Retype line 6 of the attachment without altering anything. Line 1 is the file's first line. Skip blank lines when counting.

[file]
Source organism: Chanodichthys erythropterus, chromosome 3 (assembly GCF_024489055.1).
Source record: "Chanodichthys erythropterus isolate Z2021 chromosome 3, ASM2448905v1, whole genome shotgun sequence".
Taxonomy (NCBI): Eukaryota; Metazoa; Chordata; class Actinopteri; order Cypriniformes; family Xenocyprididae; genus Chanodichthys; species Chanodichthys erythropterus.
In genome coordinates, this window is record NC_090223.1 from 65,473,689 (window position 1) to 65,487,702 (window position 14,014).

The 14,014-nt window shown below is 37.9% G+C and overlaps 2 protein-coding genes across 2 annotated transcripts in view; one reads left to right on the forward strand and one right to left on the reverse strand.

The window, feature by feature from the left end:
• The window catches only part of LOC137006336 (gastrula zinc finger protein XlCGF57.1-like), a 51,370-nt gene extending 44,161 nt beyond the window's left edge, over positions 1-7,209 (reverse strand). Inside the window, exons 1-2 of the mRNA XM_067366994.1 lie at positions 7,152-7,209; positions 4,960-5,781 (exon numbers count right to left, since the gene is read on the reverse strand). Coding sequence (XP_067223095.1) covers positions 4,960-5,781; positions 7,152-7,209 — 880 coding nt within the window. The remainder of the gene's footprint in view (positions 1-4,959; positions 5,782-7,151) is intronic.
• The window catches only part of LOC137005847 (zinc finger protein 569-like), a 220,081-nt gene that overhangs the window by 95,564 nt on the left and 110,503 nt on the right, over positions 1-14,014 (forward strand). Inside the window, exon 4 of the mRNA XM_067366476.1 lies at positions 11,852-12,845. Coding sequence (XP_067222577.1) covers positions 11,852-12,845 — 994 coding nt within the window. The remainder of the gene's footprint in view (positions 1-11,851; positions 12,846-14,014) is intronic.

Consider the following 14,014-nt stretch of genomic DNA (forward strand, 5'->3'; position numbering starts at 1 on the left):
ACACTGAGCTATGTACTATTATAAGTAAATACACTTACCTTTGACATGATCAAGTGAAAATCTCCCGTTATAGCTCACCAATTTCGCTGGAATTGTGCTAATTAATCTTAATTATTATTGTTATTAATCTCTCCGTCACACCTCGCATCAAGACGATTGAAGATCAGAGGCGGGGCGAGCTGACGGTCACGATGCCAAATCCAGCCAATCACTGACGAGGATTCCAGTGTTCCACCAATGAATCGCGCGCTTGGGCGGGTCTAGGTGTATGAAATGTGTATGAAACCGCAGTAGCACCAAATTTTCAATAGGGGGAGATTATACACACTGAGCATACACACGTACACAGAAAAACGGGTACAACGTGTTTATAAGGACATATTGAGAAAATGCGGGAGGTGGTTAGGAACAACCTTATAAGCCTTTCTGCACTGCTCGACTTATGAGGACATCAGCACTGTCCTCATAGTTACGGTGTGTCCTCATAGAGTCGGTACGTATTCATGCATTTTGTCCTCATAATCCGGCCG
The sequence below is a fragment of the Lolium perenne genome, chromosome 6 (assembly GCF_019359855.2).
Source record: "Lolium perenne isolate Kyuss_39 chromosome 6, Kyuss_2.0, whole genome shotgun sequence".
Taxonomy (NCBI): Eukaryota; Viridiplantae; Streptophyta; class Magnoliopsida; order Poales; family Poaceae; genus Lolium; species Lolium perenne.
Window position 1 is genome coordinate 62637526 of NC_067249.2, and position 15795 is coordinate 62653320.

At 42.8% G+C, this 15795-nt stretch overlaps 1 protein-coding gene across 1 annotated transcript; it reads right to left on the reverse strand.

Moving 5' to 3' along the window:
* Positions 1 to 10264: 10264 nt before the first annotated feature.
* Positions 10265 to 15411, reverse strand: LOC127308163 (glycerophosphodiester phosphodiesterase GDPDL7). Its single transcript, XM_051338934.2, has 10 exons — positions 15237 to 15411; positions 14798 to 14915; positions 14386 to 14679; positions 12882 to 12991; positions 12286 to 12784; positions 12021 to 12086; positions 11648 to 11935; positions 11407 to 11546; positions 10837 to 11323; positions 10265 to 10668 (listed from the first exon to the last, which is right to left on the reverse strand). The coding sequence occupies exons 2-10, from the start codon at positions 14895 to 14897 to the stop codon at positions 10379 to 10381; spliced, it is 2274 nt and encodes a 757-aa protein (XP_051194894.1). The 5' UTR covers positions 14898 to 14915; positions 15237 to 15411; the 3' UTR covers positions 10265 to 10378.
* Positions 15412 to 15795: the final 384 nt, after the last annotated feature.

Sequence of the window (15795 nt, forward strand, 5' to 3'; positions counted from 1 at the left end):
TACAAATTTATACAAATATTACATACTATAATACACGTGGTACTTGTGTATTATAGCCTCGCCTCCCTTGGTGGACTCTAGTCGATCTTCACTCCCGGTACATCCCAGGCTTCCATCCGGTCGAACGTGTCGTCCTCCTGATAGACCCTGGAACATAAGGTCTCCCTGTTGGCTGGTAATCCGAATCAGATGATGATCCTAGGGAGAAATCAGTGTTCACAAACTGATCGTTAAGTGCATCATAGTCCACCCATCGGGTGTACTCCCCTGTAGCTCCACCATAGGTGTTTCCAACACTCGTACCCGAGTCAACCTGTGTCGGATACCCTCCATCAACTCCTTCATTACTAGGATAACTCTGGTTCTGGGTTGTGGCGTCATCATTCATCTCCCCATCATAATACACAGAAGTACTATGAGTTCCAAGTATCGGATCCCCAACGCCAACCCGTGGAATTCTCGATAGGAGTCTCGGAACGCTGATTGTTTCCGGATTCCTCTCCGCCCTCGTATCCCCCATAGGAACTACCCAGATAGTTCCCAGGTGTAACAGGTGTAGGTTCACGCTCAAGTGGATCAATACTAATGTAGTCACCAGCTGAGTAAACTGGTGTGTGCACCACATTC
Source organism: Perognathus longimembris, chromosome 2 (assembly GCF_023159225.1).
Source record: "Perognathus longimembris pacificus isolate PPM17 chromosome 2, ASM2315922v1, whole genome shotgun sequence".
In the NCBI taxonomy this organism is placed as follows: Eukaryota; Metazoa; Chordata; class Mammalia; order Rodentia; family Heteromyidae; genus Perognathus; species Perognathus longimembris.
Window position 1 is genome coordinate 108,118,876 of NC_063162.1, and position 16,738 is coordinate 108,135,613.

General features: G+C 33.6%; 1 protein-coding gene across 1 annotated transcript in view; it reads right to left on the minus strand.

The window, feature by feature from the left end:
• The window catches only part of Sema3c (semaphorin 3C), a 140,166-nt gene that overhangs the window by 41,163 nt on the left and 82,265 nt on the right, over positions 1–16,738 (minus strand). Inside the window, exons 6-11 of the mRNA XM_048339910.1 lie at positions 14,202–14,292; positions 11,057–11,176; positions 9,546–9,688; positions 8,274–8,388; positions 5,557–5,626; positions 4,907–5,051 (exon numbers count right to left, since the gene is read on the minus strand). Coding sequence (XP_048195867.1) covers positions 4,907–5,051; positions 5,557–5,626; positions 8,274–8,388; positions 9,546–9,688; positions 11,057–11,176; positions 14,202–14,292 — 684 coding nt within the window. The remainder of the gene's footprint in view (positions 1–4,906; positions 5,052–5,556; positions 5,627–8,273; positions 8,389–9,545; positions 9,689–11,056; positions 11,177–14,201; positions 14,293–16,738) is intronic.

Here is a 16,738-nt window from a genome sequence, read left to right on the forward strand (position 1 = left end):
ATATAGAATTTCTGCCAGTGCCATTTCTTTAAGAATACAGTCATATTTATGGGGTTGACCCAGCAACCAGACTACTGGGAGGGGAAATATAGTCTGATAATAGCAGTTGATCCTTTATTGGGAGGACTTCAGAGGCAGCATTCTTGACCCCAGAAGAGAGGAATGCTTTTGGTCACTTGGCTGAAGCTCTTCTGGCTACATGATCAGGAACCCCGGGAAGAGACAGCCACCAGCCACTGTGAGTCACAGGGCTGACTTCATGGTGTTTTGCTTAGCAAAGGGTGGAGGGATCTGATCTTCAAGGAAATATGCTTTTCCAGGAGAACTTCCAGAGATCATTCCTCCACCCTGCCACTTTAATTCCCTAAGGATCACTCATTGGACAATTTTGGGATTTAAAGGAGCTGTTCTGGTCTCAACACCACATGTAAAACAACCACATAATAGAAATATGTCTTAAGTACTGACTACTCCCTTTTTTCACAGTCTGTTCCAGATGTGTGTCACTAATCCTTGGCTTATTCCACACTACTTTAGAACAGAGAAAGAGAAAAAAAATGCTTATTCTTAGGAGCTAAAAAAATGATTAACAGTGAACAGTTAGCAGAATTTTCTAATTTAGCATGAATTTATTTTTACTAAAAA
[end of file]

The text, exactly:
The window, feature by feature from the left end: